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China Sends Warplanes to Taiwan Strait in a Show of Force to Biden

HONG KONG — China sent warplanes into the Taiwan Strait over the weekend, a show of force to the Biden administration that signals Beijing’s plans to maintain pressure on Taiwan even as it calls for a reset with the United States.

Taiwan’s military said that four Chinese fighter jets, eight bombers and one anti-submarine aircraft entered its southwestern air defense identification zone and crossed the midline that divides the Taiwan Strait on Saturday. That was followed by 12 fighters, two anti-submarine aircraft and a reconnaissance plane on Sunday.

While such drills have been common and sometimes larger in recent years, the timing of this effort, just days after a new American administration took office, drew notice in both Taipei and Washington.

Taiwan’s military said it sent radio warnings to the Chinese planes, put defense missile systems on alert and dispatched patrol aircraft to monitor them.

Ned Price, a State Department spokesman, said in a statement released on Saturday that the United States “notes with concern the pattern of ongoing P.R.C. attempts to intimidate its neighbors, including Taiwan,” referring to the People’s Republic of China.

“We urge Beijing to cease its military, diplomatic, and economic pressure against Taiwan and instead engage in meaningful dialogue with Taiwan’s democratically elected representatives,” he added.

Also on Saturday, the Theodore Roosevelt, an American aircraft carrier, entered the South China Sea with its accompanying strike group on what the Navy described as “routine operations” to “ensure freedom of the seas.”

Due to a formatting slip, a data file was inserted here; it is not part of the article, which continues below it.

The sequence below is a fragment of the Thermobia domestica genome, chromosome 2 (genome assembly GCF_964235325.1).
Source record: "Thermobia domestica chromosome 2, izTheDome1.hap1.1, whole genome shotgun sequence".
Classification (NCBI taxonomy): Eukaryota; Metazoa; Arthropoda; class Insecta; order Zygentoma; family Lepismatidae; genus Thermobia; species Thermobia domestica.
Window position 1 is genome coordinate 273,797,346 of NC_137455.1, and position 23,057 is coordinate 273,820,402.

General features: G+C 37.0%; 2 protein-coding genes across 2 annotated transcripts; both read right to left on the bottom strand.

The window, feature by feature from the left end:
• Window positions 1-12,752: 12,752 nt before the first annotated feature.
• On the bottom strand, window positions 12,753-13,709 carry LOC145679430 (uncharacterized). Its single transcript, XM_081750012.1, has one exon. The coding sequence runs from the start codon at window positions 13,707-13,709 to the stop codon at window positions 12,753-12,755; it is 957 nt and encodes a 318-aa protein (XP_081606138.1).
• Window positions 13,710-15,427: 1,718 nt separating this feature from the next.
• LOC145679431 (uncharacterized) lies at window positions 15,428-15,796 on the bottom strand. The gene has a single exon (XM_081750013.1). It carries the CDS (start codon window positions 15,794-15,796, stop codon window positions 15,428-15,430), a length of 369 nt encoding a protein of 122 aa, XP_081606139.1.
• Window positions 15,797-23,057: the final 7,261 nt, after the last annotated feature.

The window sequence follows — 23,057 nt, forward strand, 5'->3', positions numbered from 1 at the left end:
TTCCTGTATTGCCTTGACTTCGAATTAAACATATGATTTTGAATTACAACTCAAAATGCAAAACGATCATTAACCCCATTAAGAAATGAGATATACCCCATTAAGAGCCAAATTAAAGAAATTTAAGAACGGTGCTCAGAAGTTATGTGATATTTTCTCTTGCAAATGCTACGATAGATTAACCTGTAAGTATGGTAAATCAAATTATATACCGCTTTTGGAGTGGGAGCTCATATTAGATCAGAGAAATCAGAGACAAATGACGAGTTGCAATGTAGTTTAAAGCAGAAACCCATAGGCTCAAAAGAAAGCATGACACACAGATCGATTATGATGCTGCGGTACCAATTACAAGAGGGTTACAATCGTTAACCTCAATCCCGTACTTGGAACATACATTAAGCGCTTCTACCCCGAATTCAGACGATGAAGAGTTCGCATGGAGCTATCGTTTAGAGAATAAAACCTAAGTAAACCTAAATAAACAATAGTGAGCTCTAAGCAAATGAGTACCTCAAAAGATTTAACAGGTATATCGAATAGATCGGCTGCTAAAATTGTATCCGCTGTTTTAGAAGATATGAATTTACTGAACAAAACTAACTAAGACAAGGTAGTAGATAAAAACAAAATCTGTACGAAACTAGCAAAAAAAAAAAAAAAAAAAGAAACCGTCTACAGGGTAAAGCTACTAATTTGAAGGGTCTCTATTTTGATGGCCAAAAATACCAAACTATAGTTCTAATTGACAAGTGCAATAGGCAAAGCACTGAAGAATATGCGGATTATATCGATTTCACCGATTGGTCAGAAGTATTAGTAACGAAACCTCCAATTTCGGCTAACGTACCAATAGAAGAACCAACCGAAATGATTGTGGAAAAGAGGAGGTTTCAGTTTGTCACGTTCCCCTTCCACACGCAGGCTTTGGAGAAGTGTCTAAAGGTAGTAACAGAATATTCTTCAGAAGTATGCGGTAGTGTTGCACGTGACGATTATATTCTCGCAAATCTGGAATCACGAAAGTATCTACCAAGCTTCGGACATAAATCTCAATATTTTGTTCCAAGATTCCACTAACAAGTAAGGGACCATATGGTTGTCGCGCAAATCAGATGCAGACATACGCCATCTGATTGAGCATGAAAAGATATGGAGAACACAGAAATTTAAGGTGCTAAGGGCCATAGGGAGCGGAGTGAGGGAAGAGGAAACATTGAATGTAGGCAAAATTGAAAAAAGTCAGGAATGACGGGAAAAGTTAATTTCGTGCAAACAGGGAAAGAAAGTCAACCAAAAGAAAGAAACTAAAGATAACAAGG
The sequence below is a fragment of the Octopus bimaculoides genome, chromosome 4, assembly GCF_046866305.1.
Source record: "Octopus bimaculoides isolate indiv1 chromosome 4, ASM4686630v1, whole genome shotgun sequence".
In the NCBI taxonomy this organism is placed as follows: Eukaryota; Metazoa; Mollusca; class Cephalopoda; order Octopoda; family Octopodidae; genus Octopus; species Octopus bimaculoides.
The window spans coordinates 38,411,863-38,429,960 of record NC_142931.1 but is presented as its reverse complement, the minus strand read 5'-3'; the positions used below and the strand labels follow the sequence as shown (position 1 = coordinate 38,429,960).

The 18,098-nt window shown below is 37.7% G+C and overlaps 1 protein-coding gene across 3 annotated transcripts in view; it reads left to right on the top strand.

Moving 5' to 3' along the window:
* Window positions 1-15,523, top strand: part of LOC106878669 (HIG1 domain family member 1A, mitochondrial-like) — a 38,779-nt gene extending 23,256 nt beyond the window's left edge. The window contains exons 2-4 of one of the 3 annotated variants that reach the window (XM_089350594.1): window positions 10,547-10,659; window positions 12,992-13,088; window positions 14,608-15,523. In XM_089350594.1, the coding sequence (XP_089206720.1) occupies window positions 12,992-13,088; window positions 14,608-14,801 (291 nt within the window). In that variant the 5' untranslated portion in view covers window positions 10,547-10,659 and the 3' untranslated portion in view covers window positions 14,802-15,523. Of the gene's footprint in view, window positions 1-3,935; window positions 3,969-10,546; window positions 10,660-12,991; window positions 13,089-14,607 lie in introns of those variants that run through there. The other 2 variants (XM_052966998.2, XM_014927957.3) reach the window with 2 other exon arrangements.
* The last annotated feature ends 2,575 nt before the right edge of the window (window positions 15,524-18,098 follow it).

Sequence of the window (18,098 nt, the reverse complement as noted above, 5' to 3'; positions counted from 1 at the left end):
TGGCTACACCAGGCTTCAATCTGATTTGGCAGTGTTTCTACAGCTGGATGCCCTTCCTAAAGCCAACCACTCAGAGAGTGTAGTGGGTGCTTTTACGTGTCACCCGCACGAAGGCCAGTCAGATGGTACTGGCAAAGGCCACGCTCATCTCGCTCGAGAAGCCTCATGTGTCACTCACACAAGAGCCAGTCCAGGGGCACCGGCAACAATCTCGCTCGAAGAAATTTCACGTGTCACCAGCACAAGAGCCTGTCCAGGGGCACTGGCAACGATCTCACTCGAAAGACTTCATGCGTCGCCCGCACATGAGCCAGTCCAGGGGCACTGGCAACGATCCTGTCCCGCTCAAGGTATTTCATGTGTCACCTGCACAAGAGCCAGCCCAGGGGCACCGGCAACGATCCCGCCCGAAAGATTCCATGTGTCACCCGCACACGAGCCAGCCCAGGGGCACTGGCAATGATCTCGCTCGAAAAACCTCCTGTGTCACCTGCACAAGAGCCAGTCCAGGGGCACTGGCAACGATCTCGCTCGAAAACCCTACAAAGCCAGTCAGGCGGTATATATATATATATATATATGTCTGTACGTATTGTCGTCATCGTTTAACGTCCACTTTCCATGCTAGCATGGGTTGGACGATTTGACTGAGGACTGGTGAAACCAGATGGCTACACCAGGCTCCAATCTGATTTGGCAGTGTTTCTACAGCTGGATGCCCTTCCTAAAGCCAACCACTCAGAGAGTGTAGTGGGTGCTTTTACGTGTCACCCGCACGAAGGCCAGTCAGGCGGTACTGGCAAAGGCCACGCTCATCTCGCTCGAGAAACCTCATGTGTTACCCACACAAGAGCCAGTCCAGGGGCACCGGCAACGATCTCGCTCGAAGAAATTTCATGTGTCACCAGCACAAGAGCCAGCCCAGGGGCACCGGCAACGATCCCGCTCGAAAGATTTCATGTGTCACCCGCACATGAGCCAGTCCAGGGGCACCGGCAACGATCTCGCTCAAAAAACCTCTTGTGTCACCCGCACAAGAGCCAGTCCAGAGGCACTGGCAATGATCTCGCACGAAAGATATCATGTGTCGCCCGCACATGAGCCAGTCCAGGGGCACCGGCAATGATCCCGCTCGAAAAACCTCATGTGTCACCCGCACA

While Chinese military officials did not necessarily plan drills with the new American administration in mind, the timing could have value for Beijing, said Drew Thompson, a former Pentagon official responsible for China and now a research fellow at the Lee Kuan Yew School of Public Policy at the National University of Singapore.

“I think it’s a mistake to assume that everything is a signal,” he said. “But certainly the operation is both militarily expedient in terms of training and experience but also a very useful political signal to not only Taiwan but of course the new Biden administration.”

The Trump administration took a series of steps to elevate the United States’ relationship with Taiwan, sending high-level officials and approving weapons sales. Days before leaving office, Secretary of State Mike Pompeo lifted rules that restricted contacts between American and Taiwan officials.

China considers self-governed Taiwan to be part of its territory, to be united by force if necessary. The United States severed formal links with Taipei when it recognized the government in Beijing in 1979, but still maintains extensive unofficial relations.

The Trump administration’s late moves toward China, including a designation that its crackdown in the far western region of Xinjiang was an act of genocide, potentially complicated President Biden’s China policy.

But incoming officials have said that the United States would maintain a tough stance toward China while showing support for Taiwan. Antony J. Blinken, Mr. Biden’s nominee for secretary of state, told a Senate confirmation hearing on Tuesday that he agreed with some of the Trump administration’s views on China but not necessarily its tactics and would work more closely with American allies.

Taiwan’s de facto ambassador to the United States, Bi-khim Hsiao, was invited to attend Mr. Biden’s inauguration, the first such time a representative from Taiwan was asked to attend since 1979.

Shortly after Mr. Biden was sworn in, Beijing announced sanctions against 28 Americans, including Mr. Pompeo and other China hawks who it said had “seriously violated China’s sovereignty.”

Some of those targeted had roles in deepening ties with Taiwan, including Alex M. Azar II, the former secretary of health and human services, and the former under secretary of state Keith J. Krach, who both visited Taiwan last year, and Kelly Craft, the outgoing ambassador to the United Nations, who held a video call last week with Taiwan’s president, Tsai Ing-wen.

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